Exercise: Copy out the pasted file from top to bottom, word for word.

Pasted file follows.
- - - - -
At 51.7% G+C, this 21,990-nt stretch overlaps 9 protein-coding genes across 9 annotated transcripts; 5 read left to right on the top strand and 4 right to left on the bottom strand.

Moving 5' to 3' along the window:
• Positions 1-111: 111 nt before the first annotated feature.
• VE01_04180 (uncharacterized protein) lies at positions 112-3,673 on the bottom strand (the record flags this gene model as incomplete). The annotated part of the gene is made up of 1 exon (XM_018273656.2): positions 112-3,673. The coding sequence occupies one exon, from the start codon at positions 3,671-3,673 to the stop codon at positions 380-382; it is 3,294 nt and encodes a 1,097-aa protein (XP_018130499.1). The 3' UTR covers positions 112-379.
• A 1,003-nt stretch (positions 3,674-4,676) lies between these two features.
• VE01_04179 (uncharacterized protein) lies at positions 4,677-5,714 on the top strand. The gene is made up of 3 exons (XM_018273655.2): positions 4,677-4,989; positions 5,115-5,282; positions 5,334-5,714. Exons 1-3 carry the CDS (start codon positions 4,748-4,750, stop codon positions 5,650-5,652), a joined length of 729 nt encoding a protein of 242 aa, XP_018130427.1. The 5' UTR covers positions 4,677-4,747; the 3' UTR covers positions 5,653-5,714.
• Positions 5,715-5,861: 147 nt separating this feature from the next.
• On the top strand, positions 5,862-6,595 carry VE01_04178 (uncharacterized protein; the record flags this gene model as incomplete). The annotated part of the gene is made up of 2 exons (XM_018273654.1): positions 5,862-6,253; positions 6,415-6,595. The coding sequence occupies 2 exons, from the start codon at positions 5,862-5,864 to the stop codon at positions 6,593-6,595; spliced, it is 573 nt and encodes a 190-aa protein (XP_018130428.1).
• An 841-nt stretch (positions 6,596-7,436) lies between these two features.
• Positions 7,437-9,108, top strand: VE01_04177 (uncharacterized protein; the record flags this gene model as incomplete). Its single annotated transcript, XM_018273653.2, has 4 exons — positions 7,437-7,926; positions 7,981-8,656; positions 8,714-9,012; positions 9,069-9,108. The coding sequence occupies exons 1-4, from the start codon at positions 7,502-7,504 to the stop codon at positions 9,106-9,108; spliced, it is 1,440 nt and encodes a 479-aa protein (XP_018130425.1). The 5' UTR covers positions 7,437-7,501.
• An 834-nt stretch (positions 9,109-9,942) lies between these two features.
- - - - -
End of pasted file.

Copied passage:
At 51.7% G+C, this 21,990-nt stretch overlaps 9 protein-coding genes across 9 annotated transcripts; 5 read left to right on the top strand and 4 right to left on the bottom strand.

Moving 5' to 3' along the window:
• Positions 1-111: 111 nt before the first annotated feature.
• VE01_04180 (uncharacterized protein) lies at positions 112-3,673 on the bottom strand (the record flags this gene model as incomplete). The annotated part of the gene is made up of 1 exon (XM_018273656.2): positions 112-3,673. The coding sequence occupies one exon, from the start codon at positions 3,671-3,673 to the stop codon at positions 380-382; it is 3,294 nt and encodes a 1,097-aa protein (XP_018130499.1). The 3' UTR covers positions 112-379.
• A 1,003-nt stretch (positions 3,674-4,676) lies between these two features.
• VE01_04179 (uncharacterized protein) lies at positions 4,677-5,714 on the top strand. The gene is made up of 3 exons (XM_018273655.2): positions 4,677-4,989; positions 5,115-5,282; positions 5,334-5,714. Exons 1-3 carry the CDS (start codon positions 4,748-4,750, stop codon positions 5,650-5,652), a joined length of 729 nt encoding a protein of 242 aa, XP_018130427.1. The 5' UTR covers positions 4,677-4,747; the 3' UTR covers positions 5,653-5,714.
• Positions 5,715-5,861: 147 nt separating this feature from the next.
• On the top strand, positions 5,862-6,595 carry VE01_04178 (uncharacterized protein; the record flags this gene model as incomplete). The annotated part of the gene is made up of 2 exons (XM_018273654.1): positions 5,862-6,253; positions 6,415-6,595. The coding sequence occupies 2 exons, from the start codon at positions 5,862-5,864 to the stop codon at positions 6,593-6,595; spliced, it is 573 nt and encodes a 190-aa protein (XP_018130428.1).
• An 841-nt stretch (positions 6,596-7,436) lies between these two features.
• Positions 7,437-9,108, top strand: VE01_04177 (uncharacterized protein; the record flags this gene model as incomplete). Its single annotated transcript, XM_018273653.2, has 4 exons — positions 7,437-7,926; positions 7,981-8,656; positions 8,714-9,012; positions 9,069-9,108. The coding sequence occupies exons 1-4, from the start codon at positions 7,502-7,504 to the stop codon at positions 9,106-9,108; spliced, it is 1,440 nt and encodes a 479-aa protein (XP_018130425.1). The 5' UTR covers positions 7,437-7,501.
• An 834-nt stretch (positions 9,109-9,942) lies between these two features.